WWF welcomes publication of the Dasgupta Review on the Economics of Biodiversity | WWF
WWF welcomes publication of the Dasgupta Review on the Economics of Biodiversity

Posted on 02 February 2021

WWF welcomes the publication of this independent review led by Professor Sir Partha Dasgupta, which was commissioned by the UK’s Ministry of Finance in 2019.

Commenting on the review, Marco Lambertini, Director General of WWF International, said: 

 

“The findings of the Dasgupta Review are clear: nature underpins our economy and our wellbeing. Our failure to recognise this relationship, and take decisive and urgent steps to reverse nature loss, is costing us dearly and putting the future of humanity at risk. To safeguard our future, we must stop taking nature for granted as an expendable commodity, value its services and transform our economies and finance systems, so they are geared towards conserving and restoring the natural world on which we all depend.  

 

“Climate and nature positive goals need to be at the centre of how decisions are made by policy makers and businesses – and particularly economic and fiscal policies.
 

“This year governments have the opportunity to adopt a Paris-style agreement for biodiversity with clear science based targets to reverse nature loss and secure a nature-positive world by 2030.”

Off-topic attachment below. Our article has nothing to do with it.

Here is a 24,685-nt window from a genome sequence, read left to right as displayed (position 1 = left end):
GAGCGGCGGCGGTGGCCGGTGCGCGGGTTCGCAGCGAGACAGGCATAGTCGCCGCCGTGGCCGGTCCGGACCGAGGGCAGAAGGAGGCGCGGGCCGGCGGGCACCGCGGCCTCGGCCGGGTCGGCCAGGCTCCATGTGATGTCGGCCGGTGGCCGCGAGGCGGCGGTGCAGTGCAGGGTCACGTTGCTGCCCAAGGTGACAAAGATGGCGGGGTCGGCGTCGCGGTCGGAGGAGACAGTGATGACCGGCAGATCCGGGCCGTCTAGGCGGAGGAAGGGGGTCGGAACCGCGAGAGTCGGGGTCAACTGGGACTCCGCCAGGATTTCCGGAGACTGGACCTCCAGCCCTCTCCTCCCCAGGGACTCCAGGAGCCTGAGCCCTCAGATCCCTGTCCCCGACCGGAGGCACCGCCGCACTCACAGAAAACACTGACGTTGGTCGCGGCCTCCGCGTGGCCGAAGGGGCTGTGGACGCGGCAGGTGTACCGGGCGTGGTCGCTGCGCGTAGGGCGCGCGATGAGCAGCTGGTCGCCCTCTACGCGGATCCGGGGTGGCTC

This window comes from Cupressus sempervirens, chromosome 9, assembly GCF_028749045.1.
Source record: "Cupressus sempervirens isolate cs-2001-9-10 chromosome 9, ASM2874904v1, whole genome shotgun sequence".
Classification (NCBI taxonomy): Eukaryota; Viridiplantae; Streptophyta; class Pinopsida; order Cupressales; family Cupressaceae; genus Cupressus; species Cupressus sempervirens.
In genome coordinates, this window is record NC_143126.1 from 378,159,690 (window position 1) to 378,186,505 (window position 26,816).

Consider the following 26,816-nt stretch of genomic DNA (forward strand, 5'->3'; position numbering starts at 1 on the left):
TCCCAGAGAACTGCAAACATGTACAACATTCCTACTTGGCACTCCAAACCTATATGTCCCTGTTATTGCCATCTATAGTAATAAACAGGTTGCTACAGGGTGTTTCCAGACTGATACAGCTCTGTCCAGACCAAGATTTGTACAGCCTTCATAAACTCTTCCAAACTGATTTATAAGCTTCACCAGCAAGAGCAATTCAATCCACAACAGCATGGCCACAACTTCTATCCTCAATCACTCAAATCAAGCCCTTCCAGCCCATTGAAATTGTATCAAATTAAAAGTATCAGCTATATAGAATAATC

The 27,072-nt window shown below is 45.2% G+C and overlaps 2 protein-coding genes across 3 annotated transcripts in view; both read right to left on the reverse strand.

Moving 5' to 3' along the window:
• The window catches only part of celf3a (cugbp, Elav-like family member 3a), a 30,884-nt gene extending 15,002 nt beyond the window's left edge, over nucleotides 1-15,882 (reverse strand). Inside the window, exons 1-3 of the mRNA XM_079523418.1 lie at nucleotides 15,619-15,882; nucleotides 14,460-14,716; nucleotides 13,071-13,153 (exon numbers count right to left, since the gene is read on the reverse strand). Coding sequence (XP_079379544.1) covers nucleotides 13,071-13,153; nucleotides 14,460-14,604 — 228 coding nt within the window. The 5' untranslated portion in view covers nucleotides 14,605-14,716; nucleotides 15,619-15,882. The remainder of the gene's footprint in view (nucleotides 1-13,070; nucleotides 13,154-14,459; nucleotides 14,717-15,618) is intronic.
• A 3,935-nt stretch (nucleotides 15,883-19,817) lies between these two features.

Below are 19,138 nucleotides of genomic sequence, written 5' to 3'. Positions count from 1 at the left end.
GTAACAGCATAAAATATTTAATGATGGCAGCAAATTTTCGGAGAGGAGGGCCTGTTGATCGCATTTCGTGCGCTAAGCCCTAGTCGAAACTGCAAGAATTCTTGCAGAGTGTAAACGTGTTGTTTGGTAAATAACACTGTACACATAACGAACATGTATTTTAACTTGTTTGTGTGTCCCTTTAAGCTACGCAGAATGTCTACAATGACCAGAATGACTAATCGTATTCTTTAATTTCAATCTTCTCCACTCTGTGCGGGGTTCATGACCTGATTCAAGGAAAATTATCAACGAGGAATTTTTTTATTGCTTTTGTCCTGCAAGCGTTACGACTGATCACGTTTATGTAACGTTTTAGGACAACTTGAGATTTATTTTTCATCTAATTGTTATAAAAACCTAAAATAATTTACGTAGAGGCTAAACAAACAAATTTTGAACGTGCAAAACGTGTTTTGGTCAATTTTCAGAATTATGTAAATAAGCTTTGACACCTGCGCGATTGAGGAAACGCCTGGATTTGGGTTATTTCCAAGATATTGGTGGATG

Notes to Editors

 

For more information or for interview requests, please contact news@wwfint.org

 

WWF is urging governments to take the following urgent and transformative actions:

1. Embedding nature-goals into fiscal/budgetary policy (to enhance the sustainability of all public spending and tax).

2. Implementing reforms that help shift financial flows towards nature-positive activities at scale, including global standards which enable businesses and financial institutions to fully integrate nature-related considerations into decision-making.

3. 
Greening global sovereign debt markets by championing nature-performance bonds (to help developing countries tackle rising debt and protect biodiversity simultaneously).

4. 
Supporting the establishment of a new global commission on the economy and nature (to help catalyse global cooperation, action and investment in a nature-positive economy.

5. Increasing public and private financial commitments to nature-based solutions which help mitigate climate change and reduce nature loss.

 

WWF’s flagship Living Planet Report 2020 revealed population sizes of mammals, birds, fish, amphibians and reptiles have fallen an average of 68 per cent globally since 1970 – more than two thirds in less than 50 years. Intensive agriculture, deforestation and the conversion of wild spaces into farmland are among the main causes of this drastic decline.

The Dasgupta Review can be accessed here.

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